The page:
About Window Film
All window films typically offer:
Up to 99% Ultraviolet (UV) light reduction resulting in:
Significant fade protection for furniture, carpet, draperies, wood, etc.
Reduced fabric/textile deterioration
Reduced exposure to UV radiation, which has been linked to certain cancers.
Safety and Security films offer:
Glass is often the weakest point of a building envelope, and a frequent target for manmade or natural threats. Security window films were developed to help protect official buidlings from bombings, and they protect residential and commercial building from break-ins, explosions, vandalism and other dangers.
Improved glass performance when impacted
The ability to hold glass shards or granules together should the glass be broken
More protection from vandalism, terrorist bombings, smash & grab, thieves
Energy Control films offer:
Significantly reduced solar heat gain by up to 85%
Reduced air conditioning costs
Reduced HVAC equipment wear and tear/maintenance
Attractive accent to home and business windows
Lower energy demands from utilities
Lower overall energy costs
Decreased demand for new power generating facilities
Decreased environmental emissions
Generally, window film provides specific personal and property protection from the effects of the sun as well as added safety and security in the events that result in broken glass.
The concept of window film for use in solar control flat glass application dates back to the early 1960s. The original film design objective was to control the heating and cooling imbalances that result from solar loading. Such early films were found to reflect solar radiation back from a window, preventing the warming of inside surfaces normally hit by direct sunlight while still allowing vision through the glass.
As the window film concept was developed and improved upon, a demand developed for colored sun control films that would complement architectural design. Coloration of film was achieved through various means to produce colors such as bronze, gray, gold, amber, etc.
The energy crisis of the early 1970s prompted an interest in another aspect of window film use: the reduction of heat loss to the outside. It was discovered that polyester film tended to absorb and reradiate long wave infrared heat rather than act as a transparent medium. Through experimentation, new film materials and constructions were developed that enhanced this characteristic. These films greatly improved heat retention within a room’s interior.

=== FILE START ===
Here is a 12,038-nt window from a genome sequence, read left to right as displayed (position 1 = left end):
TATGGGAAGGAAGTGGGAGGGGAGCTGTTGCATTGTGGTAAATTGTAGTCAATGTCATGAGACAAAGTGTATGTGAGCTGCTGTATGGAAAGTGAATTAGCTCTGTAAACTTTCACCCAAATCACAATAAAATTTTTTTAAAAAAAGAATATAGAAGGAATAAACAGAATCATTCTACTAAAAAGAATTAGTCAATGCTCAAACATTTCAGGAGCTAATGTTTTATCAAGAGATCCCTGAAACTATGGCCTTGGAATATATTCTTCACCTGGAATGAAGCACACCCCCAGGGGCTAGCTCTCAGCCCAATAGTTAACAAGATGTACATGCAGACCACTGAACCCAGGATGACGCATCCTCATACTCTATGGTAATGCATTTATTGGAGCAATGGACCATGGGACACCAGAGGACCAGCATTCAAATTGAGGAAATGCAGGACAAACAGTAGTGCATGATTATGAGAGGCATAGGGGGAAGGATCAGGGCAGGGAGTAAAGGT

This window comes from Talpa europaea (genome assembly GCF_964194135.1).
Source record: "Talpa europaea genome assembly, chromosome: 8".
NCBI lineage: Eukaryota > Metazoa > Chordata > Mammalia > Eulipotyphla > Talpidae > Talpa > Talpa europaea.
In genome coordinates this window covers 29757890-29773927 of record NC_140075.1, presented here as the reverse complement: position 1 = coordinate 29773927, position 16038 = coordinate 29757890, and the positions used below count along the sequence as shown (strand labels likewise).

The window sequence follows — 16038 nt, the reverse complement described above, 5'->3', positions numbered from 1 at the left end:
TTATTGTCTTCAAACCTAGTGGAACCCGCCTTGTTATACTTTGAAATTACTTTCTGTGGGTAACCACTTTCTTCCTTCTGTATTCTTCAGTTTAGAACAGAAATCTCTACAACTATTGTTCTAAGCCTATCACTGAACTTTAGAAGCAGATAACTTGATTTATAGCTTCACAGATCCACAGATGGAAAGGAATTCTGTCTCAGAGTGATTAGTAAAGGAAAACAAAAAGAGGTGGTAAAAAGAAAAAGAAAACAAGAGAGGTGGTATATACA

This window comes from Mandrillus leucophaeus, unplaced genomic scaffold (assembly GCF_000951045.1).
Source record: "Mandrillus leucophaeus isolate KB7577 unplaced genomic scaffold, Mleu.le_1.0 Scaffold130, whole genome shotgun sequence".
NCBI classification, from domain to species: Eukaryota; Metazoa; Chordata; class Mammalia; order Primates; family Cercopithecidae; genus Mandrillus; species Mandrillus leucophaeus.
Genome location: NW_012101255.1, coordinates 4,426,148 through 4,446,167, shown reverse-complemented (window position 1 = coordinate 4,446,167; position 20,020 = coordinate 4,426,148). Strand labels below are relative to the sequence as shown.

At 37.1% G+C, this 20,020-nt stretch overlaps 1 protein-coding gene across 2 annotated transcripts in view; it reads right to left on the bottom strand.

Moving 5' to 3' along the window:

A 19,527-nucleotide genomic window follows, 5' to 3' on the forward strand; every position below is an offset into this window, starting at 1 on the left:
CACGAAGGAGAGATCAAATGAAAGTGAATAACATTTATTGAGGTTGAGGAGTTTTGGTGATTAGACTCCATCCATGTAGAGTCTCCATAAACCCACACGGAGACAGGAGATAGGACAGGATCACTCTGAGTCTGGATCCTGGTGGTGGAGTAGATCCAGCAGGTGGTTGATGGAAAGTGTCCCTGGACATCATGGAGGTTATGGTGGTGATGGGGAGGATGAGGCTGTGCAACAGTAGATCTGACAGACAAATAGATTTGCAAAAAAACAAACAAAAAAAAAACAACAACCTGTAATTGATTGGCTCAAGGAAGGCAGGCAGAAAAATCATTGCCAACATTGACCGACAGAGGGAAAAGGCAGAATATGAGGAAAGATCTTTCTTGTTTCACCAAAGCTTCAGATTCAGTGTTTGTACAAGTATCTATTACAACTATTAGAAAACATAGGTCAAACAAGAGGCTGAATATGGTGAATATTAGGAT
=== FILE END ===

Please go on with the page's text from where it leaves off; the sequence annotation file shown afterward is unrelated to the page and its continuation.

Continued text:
The efficiencies of solar control window films are closely related to local weather conditions, building orientation, window size, and other factors such as exterior shading conditions. However, with escalating energy costs, products such as window film are increasingly valuable as an investment for commercial and residential owners and commercial facility managers.
There are many types and constructions of solar control and safety window films. These films are considered in the building industry to be “retrofit” products; that is, products to be applied to existing buildings as opposed to use in new construction. In their simplest forms, window films are composed of a polyester substrate to which a scratch resistant coating is applied on one side; a mounting adhesive layer and a protective release liner is applied to the other side. When the release liner is removed, that side of the film with the adhesive is applied to the interior surface of the glass.